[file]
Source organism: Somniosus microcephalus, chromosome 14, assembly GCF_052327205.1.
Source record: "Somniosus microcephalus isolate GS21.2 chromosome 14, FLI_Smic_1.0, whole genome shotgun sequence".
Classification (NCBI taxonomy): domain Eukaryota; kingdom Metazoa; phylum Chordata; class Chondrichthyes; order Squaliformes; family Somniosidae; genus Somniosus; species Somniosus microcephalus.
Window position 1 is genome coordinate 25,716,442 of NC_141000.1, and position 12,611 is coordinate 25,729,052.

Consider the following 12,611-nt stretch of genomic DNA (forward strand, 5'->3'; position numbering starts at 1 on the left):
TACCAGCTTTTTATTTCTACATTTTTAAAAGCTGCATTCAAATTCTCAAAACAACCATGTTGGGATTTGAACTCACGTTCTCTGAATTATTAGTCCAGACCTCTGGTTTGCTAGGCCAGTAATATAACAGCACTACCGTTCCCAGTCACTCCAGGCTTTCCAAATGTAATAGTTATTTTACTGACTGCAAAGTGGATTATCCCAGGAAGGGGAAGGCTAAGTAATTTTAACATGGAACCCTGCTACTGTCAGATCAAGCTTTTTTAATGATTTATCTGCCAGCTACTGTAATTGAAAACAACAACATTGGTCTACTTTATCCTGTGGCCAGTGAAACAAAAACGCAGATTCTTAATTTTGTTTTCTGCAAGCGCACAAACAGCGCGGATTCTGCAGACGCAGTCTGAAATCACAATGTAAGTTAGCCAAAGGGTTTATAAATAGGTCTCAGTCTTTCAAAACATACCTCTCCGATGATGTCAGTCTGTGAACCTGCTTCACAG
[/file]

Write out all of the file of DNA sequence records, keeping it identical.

Source organism: Somniosus microcephalus, chromosome 14, assembly GCF_052327205.1.
Source record: "Somniosus microcephalus isolate GS21.2 chromosome 14, FLI_Smic_1.0, whole genome shotgun sequence".
Classification (NCBI taxonomy): domain Eukaryota; kingdom Metazoa; phylum Chordata; class Chondrichthyes; order Squaliformes; family Somniosidae; genus Somniosus; species Somniosus microcephalus.
Window position 1 is genome coordinate 25,716,442 of NC_141000.1, and position 12,611 is coordinate 25,729,052.

Consider the following 12,611-nt stretch of genomic DNA (forward strand, 5'->3'; position numbering starts at 1 on the left):
TACCAGCTTTTTATTTCTACATTTTTAAAAGCTGCATTCAAATTCTCAAAACAACCATGTTGGGATTTGAACTCACGTTCTCTGAATTATTAGTCCAGACCTCTGGTTTGCTAGGCCAGTAATATAACAGCACTACCGTTCCCAGTCACTCCAGGCTTTCCAAATGTAATAGTTATTTTACTGACTGCAAAGTGGATTATCCCAGGAAGGGGAAGGCTAAGTAATTTTAACATGGAACCCTGCTACTGTCAGATCAAGCTTTTTTAATGATTTATCTGCCAGCTACTGTAATTGAAAACAACAACATTGGTCTACTTTATCCTGTGGCCAGTGAAACAAAAACGCAGATTCTTAATTTTGTTTTCTGCAAGCGCACAAACAGCGCGGATTCTGCAGACGCAGTCTGAAATCACAATGTAAGTTAGCCAAAGGGTTTATAAATAGGTCTCAGTCTTTCAAAACATACCTCTCCGATGATGTCAGTCTGTGAACCTGCTTCACAG